A rottin’ job

Oct 20, 2012 by

Composting: It’s really recycling

By BRAVETTA HASSELL World Scene Writer
Published: 10/20/2012  2:24 AM
Last Modified: 10/20/2012  4:53 AM

Tulsan Michael Patton uses clippings from his yard, leaves from a variety of trees, and maybe some food scraps for his composting. And sometimes, he’ll take a leaf or two from his neighbor’s yard, he admits. But their grass clippings? He’d have to first see how they treat their grass before deciding.

Patton, executive director of the Metropolitan Environmental Trust has been composting for years – decades really. And he will tell you there isn’t a reason not to: “Leaves and grass are more valuable than trash. You should want to keep them and use them.”

Composting, he said, is Mother Nature’s way of recycling.

In nature, composting is always occuring when grass, fallen leaves and other natural debris hit the forest floor and slowly start to decompose – breaking down and providing essential minerals and nutrients for plant and animal life as well as microorganisms. With no help from people, the process happens but can take an inordinate amount of time.

Closer to home, composting is the process of combining yard waste, selected kitchen scraps, air, water and a little bit of time to yield a natural, nutrient-rich amendment for your soil. In your own backyard with five to ten minutes of regular attention, aeration and water, you can manage that decomposition and speed it up.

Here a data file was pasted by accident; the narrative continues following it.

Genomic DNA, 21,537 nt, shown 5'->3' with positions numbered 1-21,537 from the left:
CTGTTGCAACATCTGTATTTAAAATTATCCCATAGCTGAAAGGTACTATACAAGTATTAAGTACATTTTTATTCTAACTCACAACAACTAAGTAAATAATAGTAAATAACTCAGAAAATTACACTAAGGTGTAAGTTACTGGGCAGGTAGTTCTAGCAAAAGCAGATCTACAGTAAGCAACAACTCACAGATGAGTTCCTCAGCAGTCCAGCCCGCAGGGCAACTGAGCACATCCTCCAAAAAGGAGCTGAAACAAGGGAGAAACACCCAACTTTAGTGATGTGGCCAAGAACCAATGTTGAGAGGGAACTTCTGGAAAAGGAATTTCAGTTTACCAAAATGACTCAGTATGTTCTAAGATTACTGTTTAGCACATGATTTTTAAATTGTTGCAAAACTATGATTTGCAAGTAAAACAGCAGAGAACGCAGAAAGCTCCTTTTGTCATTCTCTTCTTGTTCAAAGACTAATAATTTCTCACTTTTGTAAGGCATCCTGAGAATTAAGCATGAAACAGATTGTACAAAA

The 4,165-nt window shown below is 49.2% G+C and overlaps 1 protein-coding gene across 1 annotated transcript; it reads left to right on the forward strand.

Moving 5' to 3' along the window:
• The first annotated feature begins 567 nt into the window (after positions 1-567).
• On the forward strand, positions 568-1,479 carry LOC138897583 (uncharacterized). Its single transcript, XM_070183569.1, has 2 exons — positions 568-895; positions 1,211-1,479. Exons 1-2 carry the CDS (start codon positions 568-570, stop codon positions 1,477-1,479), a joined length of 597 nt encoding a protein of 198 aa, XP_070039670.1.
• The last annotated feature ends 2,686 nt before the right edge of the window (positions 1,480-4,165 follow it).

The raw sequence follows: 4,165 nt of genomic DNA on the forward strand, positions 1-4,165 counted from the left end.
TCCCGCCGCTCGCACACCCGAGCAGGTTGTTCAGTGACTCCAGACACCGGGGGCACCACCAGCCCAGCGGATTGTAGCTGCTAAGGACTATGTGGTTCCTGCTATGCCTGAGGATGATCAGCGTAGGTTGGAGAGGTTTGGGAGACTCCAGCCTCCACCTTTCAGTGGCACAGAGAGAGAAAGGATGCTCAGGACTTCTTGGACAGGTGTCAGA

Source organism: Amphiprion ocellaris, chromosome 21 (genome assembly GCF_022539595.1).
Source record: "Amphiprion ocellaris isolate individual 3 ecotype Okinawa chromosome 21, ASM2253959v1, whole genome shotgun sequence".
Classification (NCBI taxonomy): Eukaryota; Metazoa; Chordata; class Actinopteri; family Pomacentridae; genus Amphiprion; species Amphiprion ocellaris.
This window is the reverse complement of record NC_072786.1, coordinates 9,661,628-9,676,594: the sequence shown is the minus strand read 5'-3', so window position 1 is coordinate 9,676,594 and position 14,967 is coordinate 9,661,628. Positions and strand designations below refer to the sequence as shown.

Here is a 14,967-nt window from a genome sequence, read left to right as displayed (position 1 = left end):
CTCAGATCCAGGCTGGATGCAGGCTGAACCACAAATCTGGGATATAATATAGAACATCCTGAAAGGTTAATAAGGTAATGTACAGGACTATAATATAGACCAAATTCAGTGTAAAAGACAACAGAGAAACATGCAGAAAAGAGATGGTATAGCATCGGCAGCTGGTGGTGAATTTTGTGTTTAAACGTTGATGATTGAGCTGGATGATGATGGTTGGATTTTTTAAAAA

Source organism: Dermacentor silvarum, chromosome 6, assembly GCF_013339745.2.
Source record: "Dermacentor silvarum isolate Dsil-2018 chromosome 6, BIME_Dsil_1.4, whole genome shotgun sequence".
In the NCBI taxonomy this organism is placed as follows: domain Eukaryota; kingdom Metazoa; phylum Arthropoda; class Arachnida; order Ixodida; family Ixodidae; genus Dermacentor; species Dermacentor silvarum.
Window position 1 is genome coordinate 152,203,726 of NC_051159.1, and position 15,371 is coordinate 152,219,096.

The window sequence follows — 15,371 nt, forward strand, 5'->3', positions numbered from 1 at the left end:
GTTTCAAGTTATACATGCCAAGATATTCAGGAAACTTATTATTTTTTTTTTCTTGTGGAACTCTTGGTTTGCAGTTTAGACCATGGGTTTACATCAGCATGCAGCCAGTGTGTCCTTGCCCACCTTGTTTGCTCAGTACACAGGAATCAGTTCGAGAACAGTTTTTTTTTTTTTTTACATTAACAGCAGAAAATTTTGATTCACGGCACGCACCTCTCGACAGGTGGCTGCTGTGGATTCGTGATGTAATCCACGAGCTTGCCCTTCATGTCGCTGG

Getting your compost to a place where you can start to use it in your landscape – a beautiful “black gold” as many call it – can take as few as three to four months.

Tulsa County Master Gardener Karen Watkins learned at the Tulsa Home and Garden show 20 years ago and has been doing it ever since. What plants she doesn’t automatically till back into the earth or leave in place as shelter for wildlife, she composts in a 3-by-3 pile. It’s something that can be done throughout the year but like many, Watkins usually starts in the late summer and early fall for use in the spring.

Then, she’ll incorporate what she yields into plant holes and apply it to anything else she wants.

If her bin is completely full come springtime, Watkins can cover her 20-by-10 garden bed with an inch-thick layer of the “black gold,” and when using on individual plantings, she easily has more than enough.

“It’s something that you are not paying for and you are having all the benefits,” Watkins said.

“Why buy dirt when you can make your own?” Patton asks. It’s one of the simplest things that people don’t do.

In addition to enriching soil, composting can help clean soil, help prevent pollution and lower gardening costs, fertilizer and pesticides, reports the EPA.

A compost pile is like a recycling center, said Patton, who will speak at a composting seminar that starts at 9 a.m. on Saturday at the OSU Extension Center.

Just be diligent, is Watkins biggest advice.

“If you just go out there and turn it, make sure it’s moist … monitor it,” said Watkins, “(you) will increase your success.”

Read more from this Tulsa World article at: http://www.tulsaworld.com/scene/article.aspx?subjectid=41&articleid=20121020_44_D1_CUTLIN288759

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